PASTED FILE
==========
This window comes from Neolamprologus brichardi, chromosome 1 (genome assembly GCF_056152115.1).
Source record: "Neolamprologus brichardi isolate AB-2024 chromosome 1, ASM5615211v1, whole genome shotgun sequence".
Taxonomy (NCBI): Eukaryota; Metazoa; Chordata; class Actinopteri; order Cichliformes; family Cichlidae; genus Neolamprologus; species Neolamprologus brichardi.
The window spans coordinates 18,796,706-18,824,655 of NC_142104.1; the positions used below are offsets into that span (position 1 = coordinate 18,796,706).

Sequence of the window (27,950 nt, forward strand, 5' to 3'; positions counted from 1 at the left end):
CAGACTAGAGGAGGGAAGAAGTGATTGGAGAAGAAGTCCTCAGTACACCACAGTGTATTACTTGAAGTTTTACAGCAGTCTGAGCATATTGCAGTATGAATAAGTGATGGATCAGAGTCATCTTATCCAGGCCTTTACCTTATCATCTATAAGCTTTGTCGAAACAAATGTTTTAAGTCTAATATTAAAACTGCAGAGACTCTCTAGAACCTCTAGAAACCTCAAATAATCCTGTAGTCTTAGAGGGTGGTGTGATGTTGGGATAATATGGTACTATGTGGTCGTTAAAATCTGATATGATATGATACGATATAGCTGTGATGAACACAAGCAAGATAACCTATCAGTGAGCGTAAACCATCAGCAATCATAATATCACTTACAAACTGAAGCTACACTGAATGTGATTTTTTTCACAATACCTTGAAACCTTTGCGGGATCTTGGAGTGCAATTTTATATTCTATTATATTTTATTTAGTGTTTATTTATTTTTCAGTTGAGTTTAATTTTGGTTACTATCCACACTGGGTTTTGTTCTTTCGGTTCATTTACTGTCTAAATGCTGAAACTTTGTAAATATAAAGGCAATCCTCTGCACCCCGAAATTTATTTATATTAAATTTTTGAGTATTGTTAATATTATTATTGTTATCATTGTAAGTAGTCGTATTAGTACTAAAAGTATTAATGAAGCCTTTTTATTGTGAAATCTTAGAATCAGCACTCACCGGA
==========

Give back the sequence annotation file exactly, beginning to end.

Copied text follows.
This window comes from Neolamprologus brichardi, chromosome 1 (genome assembly GCF_056152115.1).
Source record: "Neolamprologus brichardi isolate AB-2024 chromosome 1, ASM5615211v1, whole genome shotgun sequence".
Taxonomy (NCBI): Eukaryota; Metazoa; Chordata; class Actinopteri; order Cichliformes; family Cichlidae; genus Neolamprologus; species Neolamprologus brichardi.
The window spans coordinates 18,796,706-18,824,655 of NC_142104.1; the positions used below are offsets into that span (position 1 = coordinate 18,796,706).

Sequence of the window (27,950 nt, forward strand, 5' to 3'; positions counted from 1 at the left end):
CAGACTAGAGGAGGGAAGAAGTGATTGGAGAAGAAGTCCTCAGTACACCACAGTGTATTACTTGAAGTTTTACAGCAGTCTGAGCATATTGCAGTATGAATAAGTGATGGATCAGAGTCATCTTATCCAGGCCTTTACCTTATCATCTATAAGCTTTGTCGAAACAAATGTTTTAAGTCTAATATTAAAACTGCAGAGACTCTCTAGAACCTCTAGAAACCTCAAATAATCCTGTAGTCTTAGAGGGTGGTGTGATGTTGGGATAATATGGTACTATGTGGTCGTTAAAATCTGATATGATATGATACGATATAGCTGTGATGAACACAAGCAAGATAACCTATCAGTGAGCGTAAACCATCAGCAATCATAATATCACTTACAAACTGAAGCTACACTGAATGTGATTTTTTTCACAATACCTTGAAACCTTTGCGGGATCTTGGAGTGCAATTTTATATTCTATTATATTTTATTTAGTGTTTATTTATTTTTCAGTTGAGTTTAATTTTGGTTACTATCCACACTGGGTTTTGTTCTTTCGGTTCATTTACTGTCTAAATGCTGAAACTTTGTAAATATAAAGGCAATCCTCTGCACCCCGAAATTTATTTATATTAAATTTTTGAGTATTGTTAATATTATTATTGTTATCATTGTAAGTAGTCGTATTAGTACTAAAAGTATTAATGAAGCCTTTTTATTGTGAAATCTTAGAATCAGCACTCACCGGA